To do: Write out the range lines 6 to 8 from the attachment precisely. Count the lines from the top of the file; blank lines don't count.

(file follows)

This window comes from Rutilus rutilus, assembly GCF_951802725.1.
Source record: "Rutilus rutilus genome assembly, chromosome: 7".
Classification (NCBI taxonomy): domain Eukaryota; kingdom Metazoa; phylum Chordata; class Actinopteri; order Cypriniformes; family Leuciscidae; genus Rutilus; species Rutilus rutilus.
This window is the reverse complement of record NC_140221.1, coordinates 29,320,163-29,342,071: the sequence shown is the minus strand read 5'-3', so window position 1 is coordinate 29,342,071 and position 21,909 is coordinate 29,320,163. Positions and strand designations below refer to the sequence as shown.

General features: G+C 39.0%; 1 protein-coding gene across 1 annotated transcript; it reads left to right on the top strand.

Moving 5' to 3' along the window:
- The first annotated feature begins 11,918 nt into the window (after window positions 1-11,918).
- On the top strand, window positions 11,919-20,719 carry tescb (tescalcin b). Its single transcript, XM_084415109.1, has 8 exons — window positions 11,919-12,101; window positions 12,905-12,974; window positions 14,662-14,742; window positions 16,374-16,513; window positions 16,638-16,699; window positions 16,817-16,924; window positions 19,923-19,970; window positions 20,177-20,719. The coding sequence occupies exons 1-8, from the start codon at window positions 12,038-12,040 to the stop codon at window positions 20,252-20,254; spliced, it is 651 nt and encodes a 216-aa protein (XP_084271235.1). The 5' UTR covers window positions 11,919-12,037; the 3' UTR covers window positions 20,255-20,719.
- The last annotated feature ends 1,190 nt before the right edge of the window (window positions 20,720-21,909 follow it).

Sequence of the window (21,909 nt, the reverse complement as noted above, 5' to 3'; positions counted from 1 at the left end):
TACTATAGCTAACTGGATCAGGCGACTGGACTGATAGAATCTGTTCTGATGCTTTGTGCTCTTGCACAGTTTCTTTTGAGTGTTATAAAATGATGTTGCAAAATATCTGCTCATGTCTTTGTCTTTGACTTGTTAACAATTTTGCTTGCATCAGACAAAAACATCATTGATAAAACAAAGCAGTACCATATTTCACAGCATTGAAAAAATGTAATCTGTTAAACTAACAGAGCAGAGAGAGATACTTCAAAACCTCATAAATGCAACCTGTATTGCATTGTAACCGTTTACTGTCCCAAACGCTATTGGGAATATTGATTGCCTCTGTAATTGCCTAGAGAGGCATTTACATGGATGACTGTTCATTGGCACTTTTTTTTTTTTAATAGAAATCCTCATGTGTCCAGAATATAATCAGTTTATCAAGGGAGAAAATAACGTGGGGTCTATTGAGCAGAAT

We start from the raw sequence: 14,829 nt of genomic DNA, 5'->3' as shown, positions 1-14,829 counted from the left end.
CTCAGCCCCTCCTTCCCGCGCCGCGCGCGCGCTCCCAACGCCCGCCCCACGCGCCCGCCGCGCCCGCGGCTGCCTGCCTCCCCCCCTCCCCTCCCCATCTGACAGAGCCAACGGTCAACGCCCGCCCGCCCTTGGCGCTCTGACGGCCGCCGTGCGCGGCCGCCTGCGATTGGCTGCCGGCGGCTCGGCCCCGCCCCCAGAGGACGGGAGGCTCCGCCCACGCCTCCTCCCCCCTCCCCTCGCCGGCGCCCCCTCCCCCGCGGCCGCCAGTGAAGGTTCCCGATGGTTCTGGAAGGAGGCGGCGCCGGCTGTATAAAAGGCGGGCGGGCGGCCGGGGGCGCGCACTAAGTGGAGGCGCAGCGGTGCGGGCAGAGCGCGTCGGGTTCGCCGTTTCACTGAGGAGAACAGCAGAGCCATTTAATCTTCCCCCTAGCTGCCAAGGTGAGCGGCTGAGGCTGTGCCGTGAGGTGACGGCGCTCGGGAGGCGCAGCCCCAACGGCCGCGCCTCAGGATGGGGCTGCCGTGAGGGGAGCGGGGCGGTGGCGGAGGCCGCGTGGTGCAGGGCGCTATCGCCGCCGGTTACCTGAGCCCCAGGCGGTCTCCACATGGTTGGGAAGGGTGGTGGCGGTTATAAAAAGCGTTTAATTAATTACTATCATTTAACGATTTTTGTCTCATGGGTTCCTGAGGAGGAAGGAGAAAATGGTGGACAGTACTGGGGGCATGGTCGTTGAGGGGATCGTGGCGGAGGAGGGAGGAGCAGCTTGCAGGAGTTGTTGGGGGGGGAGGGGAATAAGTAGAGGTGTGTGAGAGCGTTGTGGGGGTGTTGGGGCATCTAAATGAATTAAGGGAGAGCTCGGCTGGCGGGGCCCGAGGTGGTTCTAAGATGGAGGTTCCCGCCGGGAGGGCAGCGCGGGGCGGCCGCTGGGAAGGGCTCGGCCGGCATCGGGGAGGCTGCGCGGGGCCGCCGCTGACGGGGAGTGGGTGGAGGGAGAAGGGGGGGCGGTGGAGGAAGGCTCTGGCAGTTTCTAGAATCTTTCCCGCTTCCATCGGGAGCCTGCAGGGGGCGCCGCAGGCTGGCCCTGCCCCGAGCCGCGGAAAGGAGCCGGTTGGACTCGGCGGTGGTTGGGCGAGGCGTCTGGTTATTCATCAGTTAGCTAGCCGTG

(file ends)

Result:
Moving 5' to 3' along the window:
- The first annotated feature begins 11,918 nt into the window (after window positions 1-11,918).
- On the top strand, window positions 11,919-20,719 carry tescb (tescalcin b). Its single transcript, XM_084415109.1, has 8 exons — window positions 11,919-12,101; window positions 12,905-12,974; window positions 14,662-14,742; window positions 16,374-16,513; window positions 16,638-16,699; window positions 16,817-16,924; window positions 19,923-19,970; window positions 20,177-20,719. The coding sequence occupies exons 1-8, from the start codon at window positions 12,038-12,040 to the stop codon at window positions 20,252-20,254; spliced, it is 651 nt and encodes a 216-aa protein (XP_084271235.1). The 5' UTR covers window positions 11,919-12,037; the 3' UTR covers window positions 20,255-20,719.